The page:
Lack of Infrastructure and Political Unrest Minimize Food Export
One of the most important goals of every country aiming for economic growth is increasing its agricultural production. This is not only to secure their own food supply, but also to increase their annual national incomes. In wealthy nations such as those in Western Europe, Canada, and the United States, vast swaths of fertile land are tilled year after year, and important infrastructural components, like roads on which to ship farm goods and supplies, are highly developed and well-maintained. This is the opposite in such countries as Libya and the Central African Republic, which ranked among the lowest globally in food export value in 2014. We take a special look into some of the different environments which present their own unique challenges in food production and export.
Political Turmoil in the Central African Republic
The Central African Republic is categorized as one of the world’s least developed countries, and is riddled by poverty and political unrest. Half of its national GDP is obtained from the agricultural sector, with major food products consisting of peanuts, millet, maize, plantains, cassava, sorghum, and sesame. Cotton, tobacco and coffee are the major cash crops being exported by the country, while timber is responsible for 16% of its export income. The diamond industry, on the other hand, accounts for most of the remainder, comprising a whopping 54% of total exports.
Still, economic activity in the Central African Republic exhibited a slight increase in 2014. This occurred despite the poor development of labor markets, as well as a lack of enforcement of labor policies. The encouraging progress can be attributed to the reinstatement of the major road corridor in and out of the capital and largest city of the CAR, Bangui. More importantly still, the road allows transport and commercial transactions between the city and Douala in Cameroon. Further development is expected in the next couple of years as the security situation and foreign relations continue to improve.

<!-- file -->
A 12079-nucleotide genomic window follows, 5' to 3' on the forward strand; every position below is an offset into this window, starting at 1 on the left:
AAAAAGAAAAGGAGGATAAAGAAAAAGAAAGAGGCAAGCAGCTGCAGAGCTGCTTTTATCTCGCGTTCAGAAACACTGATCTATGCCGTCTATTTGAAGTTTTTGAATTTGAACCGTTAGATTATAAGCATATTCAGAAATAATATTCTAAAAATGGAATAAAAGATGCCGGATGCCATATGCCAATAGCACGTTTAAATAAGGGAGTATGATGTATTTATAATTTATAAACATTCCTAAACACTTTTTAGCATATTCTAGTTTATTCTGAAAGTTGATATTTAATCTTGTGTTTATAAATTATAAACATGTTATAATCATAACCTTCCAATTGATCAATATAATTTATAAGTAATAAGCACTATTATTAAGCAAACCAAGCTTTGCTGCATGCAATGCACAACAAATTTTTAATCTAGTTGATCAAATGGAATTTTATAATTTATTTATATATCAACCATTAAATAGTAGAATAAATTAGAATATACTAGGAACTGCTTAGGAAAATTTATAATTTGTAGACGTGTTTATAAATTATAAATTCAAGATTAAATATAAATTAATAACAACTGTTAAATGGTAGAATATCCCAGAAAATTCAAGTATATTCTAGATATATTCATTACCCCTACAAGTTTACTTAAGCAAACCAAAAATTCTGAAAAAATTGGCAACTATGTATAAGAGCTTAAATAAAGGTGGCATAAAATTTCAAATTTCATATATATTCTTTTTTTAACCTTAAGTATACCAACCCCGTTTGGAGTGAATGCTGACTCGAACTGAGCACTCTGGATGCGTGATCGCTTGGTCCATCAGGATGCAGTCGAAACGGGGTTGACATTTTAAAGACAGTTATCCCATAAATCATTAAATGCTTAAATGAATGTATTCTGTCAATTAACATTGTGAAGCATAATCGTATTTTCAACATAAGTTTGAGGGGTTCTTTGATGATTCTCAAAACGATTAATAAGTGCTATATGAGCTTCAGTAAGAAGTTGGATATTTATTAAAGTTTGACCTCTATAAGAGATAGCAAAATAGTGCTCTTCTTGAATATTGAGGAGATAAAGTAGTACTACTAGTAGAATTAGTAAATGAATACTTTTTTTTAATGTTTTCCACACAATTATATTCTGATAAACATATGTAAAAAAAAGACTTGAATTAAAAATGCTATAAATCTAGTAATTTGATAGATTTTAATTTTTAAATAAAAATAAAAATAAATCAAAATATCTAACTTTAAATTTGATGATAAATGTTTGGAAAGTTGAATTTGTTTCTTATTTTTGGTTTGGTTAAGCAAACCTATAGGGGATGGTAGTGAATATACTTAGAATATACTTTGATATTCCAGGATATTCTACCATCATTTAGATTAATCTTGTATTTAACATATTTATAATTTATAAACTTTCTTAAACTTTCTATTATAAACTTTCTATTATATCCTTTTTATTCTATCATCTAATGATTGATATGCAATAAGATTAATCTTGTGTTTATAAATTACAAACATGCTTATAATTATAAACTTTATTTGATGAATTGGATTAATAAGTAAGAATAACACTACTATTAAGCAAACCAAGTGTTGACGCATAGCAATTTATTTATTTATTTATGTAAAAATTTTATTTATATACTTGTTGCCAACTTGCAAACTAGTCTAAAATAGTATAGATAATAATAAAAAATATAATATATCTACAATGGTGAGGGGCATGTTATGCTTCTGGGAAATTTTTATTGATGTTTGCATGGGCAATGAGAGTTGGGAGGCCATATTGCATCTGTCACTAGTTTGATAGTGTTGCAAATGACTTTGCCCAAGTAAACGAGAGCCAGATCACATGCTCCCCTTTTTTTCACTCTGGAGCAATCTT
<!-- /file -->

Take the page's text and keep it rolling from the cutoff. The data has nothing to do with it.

The Petroleum Sector Dominates Libya
Petroleum and crude oil account for 78% of Libya’s export products. This comes as no surprise, as it has the largest oil reserves in Africa, and ranks among the largest worldwide. No less than 70% of GDP and 90% of government revenue is attributed to hydrocarbons, with while their main export partners being China, France, Italy and Germany. Libya imports around 80% of its food, due primarily to poor soil conditions and even poorer climate. Wheat, cattle, soybeans, olives, dates, vegetables, barley and peanuts are among its main agricultural products.
Two Countries Combine to Depict a Global Picture
In each of these cases, there are strong internal factors leading to low exports of food products. In Libya, environmental conditions have made them push an emphasis on agriculture to the side as they pursue more lucrative economic prospects elsewhere. In the Central African Republic, lack of infrastructure and political instability leave few viable channels to export agricultural goods through, despite the sector dominating the job force there. From these two cases, we get a good picture of the most common reasons as to why the nations exporting the lowest values in food exports have earned that distinction.